William Long Whitesell, L.L.C.

Remember that you don't have to consent to a search

It can be intimidating to deal with the police. If they ask to search your home or apartment, you may think you have no choice but to say yes.

This isn't true. You do not have to consent to a search if the police do not have a warrant. They can ask all they want, but you can say no.

Refusing the search isn't just an option that you have; it's a constitutional right. It's a fundamental part of the American justice system. No matter how the officers treat you, they are not above the law. They are still governed by the constitution. You can use your rights and you should stand up for them if they're in danger of being violated.

Plus, refusing the search actually helps you if the police do it anyway and find evidence.

For instance, maybe they're looking for drugs. They have no reason to believe you have them and no warrant, but they're hoping to stumble across something.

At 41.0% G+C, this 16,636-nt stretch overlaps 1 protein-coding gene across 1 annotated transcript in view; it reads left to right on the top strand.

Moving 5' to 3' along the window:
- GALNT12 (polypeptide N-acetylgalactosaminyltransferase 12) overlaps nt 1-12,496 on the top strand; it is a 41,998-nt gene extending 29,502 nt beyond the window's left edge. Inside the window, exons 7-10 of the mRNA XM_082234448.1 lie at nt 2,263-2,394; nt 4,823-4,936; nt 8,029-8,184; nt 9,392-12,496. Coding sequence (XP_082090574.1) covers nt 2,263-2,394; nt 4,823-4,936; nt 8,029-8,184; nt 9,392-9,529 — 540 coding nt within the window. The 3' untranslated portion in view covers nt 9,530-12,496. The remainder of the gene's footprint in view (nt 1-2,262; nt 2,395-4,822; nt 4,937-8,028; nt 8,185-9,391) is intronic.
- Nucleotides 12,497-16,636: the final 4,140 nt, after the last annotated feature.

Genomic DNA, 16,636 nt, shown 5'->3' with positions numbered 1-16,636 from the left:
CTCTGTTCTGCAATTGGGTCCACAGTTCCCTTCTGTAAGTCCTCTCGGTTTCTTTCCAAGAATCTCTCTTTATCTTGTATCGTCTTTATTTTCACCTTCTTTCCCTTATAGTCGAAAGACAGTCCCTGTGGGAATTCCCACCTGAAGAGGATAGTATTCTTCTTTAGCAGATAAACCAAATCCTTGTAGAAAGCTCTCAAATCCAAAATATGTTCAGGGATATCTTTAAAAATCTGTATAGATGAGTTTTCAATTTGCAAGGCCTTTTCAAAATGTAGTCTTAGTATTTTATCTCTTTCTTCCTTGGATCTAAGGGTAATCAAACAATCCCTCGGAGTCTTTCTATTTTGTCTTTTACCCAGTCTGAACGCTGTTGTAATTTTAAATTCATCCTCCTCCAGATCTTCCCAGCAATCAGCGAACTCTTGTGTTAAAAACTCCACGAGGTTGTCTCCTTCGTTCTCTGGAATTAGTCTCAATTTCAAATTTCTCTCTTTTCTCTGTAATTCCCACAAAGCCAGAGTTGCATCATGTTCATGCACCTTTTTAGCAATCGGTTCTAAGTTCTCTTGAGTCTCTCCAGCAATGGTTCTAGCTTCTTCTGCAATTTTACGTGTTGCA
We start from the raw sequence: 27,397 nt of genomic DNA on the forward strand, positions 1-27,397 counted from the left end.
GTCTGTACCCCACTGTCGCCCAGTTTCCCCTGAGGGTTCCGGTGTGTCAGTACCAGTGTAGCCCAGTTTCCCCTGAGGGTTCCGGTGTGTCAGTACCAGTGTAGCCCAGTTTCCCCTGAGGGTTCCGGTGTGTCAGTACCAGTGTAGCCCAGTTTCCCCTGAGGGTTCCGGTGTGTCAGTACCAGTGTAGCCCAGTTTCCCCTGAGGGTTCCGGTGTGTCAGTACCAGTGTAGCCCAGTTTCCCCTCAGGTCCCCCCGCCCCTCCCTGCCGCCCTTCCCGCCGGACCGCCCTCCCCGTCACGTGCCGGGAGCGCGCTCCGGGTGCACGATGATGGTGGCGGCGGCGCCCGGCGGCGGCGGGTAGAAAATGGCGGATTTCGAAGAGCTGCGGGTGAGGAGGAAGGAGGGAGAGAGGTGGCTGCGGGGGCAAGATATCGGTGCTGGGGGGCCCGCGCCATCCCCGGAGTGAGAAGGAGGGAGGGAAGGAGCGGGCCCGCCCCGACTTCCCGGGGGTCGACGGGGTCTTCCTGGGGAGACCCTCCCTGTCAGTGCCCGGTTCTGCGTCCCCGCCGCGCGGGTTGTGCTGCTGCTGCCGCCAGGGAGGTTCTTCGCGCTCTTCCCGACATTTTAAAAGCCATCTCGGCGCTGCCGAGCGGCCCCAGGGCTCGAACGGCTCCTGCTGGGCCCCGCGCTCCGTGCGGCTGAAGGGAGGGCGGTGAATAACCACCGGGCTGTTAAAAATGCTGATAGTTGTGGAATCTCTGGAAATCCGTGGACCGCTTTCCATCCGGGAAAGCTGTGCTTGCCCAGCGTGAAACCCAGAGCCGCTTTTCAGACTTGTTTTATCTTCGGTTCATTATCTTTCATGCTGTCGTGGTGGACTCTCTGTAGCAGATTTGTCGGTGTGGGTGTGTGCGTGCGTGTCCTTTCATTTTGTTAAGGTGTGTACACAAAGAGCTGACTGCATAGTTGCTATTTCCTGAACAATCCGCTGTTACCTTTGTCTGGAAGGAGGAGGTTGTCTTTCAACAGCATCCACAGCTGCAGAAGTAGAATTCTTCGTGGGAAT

You refuse the search, but they force their way in and do it anyway. They find marijuana in a cabinet in the kitchen.

Unless they can prove that they had a compelling reason to carry out a warrantless search, that evidence can't be used in court. You don't have to prove that you didn't know it was there. It doesn't matter if it was yours or your roommate's. They cannot use it because they only found it by violating your rights.

As you can see, it's important to understand all of your legal rights, both before you've been arrested and if you're facing charges.

Source: Huffington Post, "5 Reasons You Should Never Agree to a Police Search (Even if You Have Nothing to Hide)," Scott Morgan, accessed Nov. 02, 2017

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